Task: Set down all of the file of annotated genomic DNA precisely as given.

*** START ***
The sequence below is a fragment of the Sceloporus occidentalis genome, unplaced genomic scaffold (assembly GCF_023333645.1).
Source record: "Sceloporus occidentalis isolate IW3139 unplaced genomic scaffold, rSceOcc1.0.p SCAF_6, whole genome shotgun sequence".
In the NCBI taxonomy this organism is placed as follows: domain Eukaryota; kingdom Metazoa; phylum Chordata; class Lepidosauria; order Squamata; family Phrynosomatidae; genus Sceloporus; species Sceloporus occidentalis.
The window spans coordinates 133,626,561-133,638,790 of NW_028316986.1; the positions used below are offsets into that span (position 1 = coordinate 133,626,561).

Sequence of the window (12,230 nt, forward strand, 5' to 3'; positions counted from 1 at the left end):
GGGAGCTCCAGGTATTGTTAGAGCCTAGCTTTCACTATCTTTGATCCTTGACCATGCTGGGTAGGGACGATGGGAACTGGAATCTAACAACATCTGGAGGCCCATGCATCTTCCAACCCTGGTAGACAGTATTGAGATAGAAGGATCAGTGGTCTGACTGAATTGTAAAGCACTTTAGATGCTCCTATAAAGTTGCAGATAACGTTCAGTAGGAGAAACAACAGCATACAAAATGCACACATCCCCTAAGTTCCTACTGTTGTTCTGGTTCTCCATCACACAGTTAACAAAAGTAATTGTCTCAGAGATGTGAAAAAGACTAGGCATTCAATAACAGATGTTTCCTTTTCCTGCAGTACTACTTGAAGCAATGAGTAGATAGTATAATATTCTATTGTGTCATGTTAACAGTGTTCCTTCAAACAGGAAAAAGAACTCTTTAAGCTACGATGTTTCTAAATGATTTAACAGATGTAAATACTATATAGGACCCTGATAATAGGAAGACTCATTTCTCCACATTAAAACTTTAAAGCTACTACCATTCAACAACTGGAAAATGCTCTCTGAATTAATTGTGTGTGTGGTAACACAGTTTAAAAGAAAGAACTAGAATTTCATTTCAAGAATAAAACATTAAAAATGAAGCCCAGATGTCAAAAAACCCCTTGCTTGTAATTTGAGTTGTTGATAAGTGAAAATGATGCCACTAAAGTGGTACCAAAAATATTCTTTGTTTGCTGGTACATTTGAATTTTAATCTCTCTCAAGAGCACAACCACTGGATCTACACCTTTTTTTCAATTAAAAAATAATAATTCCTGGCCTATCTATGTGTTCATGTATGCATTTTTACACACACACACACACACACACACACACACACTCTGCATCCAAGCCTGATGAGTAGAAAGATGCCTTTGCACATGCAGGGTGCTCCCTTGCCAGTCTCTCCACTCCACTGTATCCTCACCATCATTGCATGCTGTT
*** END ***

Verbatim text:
The sequence below is a fragment of the Sceloporus occidentalis genome, unplaced genomic scaffold (assembly GCF_023333645.1).
Source record: "Sceloporus occidentalis isolate IW3139 unplaced genomic scaffold, rSceOcc1.0.p SCAF_6, whole genome shotgun sequence".
In the NCBI taxonomy this organism is placed as follows: domain Eukaryota; kingdom Metazoa; phylum Chordata; class Lepidosauria; order Squamata; family Phrynosomatidae; genus Sceloporus; species Sceloporus occidentalis.
The window spans coordinates 133,626,561-133,638,790 of NW_028316986.1; the positions used below are offsets into that span (position 1 = coordinate 133,626,561).

Sequence of the window (12,230 nt, forward strand, 5' to 3'; positions counted from 1 at the left end):
GGGAGCTCCAGGTATTGTTAGAGCCTAGCTTTCACTATCTTTGATCCTTGACCATGCTGGGTAGGGACGATGGGAACTGGAATCTAACAACATCTGGAGGCCCATGCATCTTCCAACCCTGGTAGACAGTATTGAGATAGAAGGATCAGTGGTCTGACTGAATTGTAAAGCACTTTAGATGCTCCTATAAAGTTGCAGATAACGTTCAGTAGGAGAAACAACAGCATACAAAATGCACACATCCCCTAAGTTCCTACTGTTGTTCTGGTTCTCCATCACACAGTTAACAAAAGTAATTGTCTCAGAGATGTGAAAAAGACTAGGCATTCAATAACAGATGTTTCCTTTTCCTGCAGTACTACTTGAAGCAATGAGTAGATAGTATAATATTCTATTGTGTCATGTTAACAGTGTTCCTTCAAACAGGAAAAAGAACTCTTTAAGCTACGATGTTTCTAAATGATTTAACAGATGTAAATACTATATAGGACCCTGATAATAGGAAGACTCATTTCTCCACATTAAAACTTTAAAGCTACTACCATTCAACAACTGGAAAATGCTCTCTGAATTAATTGTGTGTGTGGTAACACAGTTTAAAAGAAAGAACTAGAATTTCATTTCAAGAATAAAACATTAAAAATGAAGCCCAGATGTCAAAAAACCCCTTGCTTGTAATTTGAGTTGTTGATAAGTGAAAATGATGCCACTAAAGTGGTACCAAAAATATTCTTTGTTTGCTGGTACATTTGAATTTTAATCTCTCTCAAGAGCACAACCACTGGATCTACACCTTTTTTTCAATTAAAAAATAATAATTCCTGGCCTATCTATGTGTTCATGTATGCATTTTTACACACACACACACACACACACACACACACACTCTGCATCCAAGCCTGATGAGTAGAAAGATGCCTTTGCACATGCAGGGTGCTCCCTTGCCAGTCTCTCCACTCCACTGTATCCTCACCATCATTGCATGCTGTT